0191-8141/87 $03.00 + 0.00 Pergamon Journals Ltd.
Criteria for the sense o f m o v e m e n t on fault surfaces in brittle rocks
J. P . PETIT Laboratoire de Tectonique, Unit6 Associ6e C.N.R.S. 266, U. S.T.L., Place E. B ataillon, 34060 Montpellier c6dex, France
(Received 13 June 1986; acceptedin revised form 3 March 1987)
Abstract--This paper gives a detailed description of the use of minor structures on fault planes in various brittle rocks as indicators of the sense of relative movement. The main kinds of structures described involve sets of repeated secondary fractures (striated or not) which intersect the slip plane in a direction roughly perpendicular to the slip direction. Someof the most frequent criteria are new; their reliability is established in the field and by comparison with both previous and new experiments. It is shown that some of the rarer structures probably correspond to neo-rupture in intact rock, most probably at the tip of pre-existing joints, while the most frequent structures are generated by friction on joints, with very little sliding. Thepossible seismic origin of some structures is discussed.
THE DETERMINATIONof direction and sense of movement
on faults is a basic requirement during brittle tectonics analysis. It is indispensable in establishing the kinematics of faults of various scales or the geometry of faulted ore bodies, especially in cases where the slip cannot be determined from the offsets of geologicalstructures. With recent computer methods which give some characteristics of paleostress tensors from measurements of fault striation (Carey & Brunier 1974, Angelier 1975, Etchecopar et al. 1981, Armijo et al. 1982), slip-sense determination is also necessary. A most useful way of determining direction and sense is the direct observation of fault surfaces which may show not only striation but alsominor structures indicating the sense of relative movement (sense criteria). Original morphological descriptions of corresponding structures are rare in the geological literature (Dzulinski & Kotlarczyk 1965, Tjia 1971, Hobbs et al. 1976, Elliott 1976). This paper gives descriptions of such structures based on field observations of faults in the Alpine High Atlas Mountains of Morocco (Petit 1976),where there is a very dense fault network linked to the Tizi n'Test Fault zone (Mattauer et al. 1972, Proust et al. 1977). In the excellent outcrops of this semi-arid region, more than 4000 fault planes were observed in different rocks: granite, gneiss, volcanics, sandstone and limestone (Petit et al. 1983). In addition, slickensides formed in incompletely lithified sandstones, and morphologicaland microstructural comparisons between 'hydroplastic' and 'brittle' fault structures formed in the corresponding indurated sandstone, have been described (Petit & Laville 1987). Some of the features given in this paper have already been described (in French) by Petit et al. (1983); they have subsequently proved useful in other regions. The present paper re-describes these features, together withnew observations and interpretative elements. The observations were strictly limited to fault sur-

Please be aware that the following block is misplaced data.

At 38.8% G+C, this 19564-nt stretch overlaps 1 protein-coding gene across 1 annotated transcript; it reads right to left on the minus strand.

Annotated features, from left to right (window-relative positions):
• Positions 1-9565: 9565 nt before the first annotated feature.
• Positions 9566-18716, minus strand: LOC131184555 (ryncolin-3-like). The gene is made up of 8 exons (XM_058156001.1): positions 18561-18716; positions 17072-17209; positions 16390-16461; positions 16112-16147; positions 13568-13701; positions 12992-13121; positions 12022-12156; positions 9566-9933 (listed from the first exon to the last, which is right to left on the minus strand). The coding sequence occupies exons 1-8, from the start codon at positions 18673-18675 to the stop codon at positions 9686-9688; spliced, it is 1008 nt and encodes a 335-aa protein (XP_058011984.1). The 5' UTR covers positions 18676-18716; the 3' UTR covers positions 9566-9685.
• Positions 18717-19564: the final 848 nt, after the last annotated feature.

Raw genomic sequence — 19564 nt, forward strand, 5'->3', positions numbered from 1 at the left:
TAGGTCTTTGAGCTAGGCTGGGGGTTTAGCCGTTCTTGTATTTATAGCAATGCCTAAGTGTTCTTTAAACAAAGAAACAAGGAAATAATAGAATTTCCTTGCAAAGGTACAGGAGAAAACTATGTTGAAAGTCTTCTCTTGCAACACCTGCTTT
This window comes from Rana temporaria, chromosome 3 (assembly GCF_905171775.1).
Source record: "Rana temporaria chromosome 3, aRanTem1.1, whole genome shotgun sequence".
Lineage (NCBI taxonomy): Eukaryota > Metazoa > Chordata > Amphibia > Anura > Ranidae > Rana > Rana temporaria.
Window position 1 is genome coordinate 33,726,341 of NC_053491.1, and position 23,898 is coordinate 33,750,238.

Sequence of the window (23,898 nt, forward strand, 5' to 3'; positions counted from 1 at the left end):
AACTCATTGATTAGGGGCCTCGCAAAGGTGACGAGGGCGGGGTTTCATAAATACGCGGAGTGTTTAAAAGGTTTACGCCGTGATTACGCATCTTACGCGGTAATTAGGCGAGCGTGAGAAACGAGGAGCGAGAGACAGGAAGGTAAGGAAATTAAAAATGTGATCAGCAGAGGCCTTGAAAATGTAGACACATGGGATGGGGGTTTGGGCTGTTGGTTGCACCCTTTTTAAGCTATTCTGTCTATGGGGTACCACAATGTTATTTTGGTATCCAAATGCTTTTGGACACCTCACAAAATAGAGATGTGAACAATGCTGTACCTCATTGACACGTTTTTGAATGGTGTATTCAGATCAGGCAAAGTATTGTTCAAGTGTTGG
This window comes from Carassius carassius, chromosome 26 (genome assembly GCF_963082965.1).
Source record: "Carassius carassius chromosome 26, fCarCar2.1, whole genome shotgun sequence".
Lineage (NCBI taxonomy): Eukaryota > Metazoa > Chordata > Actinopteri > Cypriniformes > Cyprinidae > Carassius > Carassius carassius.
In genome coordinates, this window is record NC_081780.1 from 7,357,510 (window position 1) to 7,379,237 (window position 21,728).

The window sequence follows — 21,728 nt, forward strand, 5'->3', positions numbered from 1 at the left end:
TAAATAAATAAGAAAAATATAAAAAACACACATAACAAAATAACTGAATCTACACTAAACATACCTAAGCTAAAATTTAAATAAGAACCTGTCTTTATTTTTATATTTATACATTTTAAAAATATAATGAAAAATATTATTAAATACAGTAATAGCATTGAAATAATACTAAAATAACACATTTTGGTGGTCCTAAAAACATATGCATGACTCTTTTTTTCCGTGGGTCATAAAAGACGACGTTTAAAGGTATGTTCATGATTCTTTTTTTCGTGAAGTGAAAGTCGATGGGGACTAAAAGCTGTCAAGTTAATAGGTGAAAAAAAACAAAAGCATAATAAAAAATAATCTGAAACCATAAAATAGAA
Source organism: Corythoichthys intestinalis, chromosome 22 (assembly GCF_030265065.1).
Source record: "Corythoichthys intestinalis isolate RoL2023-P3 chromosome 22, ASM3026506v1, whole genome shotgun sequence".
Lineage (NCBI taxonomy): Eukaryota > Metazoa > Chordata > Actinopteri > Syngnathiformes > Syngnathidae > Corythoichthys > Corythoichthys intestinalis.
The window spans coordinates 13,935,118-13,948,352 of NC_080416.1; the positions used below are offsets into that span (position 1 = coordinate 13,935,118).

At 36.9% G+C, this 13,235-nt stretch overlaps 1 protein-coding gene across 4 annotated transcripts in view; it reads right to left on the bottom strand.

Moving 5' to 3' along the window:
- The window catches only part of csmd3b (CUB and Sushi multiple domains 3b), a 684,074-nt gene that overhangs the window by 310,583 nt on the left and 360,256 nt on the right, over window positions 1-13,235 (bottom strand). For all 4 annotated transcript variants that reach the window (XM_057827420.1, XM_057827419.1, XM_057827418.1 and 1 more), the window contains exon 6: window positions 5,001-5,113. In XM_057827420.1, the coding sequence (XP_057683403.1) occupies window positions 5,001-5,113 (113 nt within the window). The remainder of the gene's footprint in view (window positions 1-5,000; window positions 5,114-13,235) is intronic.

faces, excluding those completely covered with gouge or with pronounced planar anisotropies in the rock (especially cleavage). Detailed field descriptions are mainly confined to features visible to the naked eye or with a hand lens. The microstructures will be described in a separate publication.The reliability of the shear-sense criteria can be checked when different criteria are used for the same fault plane (related to the same movement). Within a strike-slip regime, the slickensides of conjugate faults show structures indicating opposite senses. If several tectonic phases are responsible for different structures linked to several striation orientations on the same surfaces, the...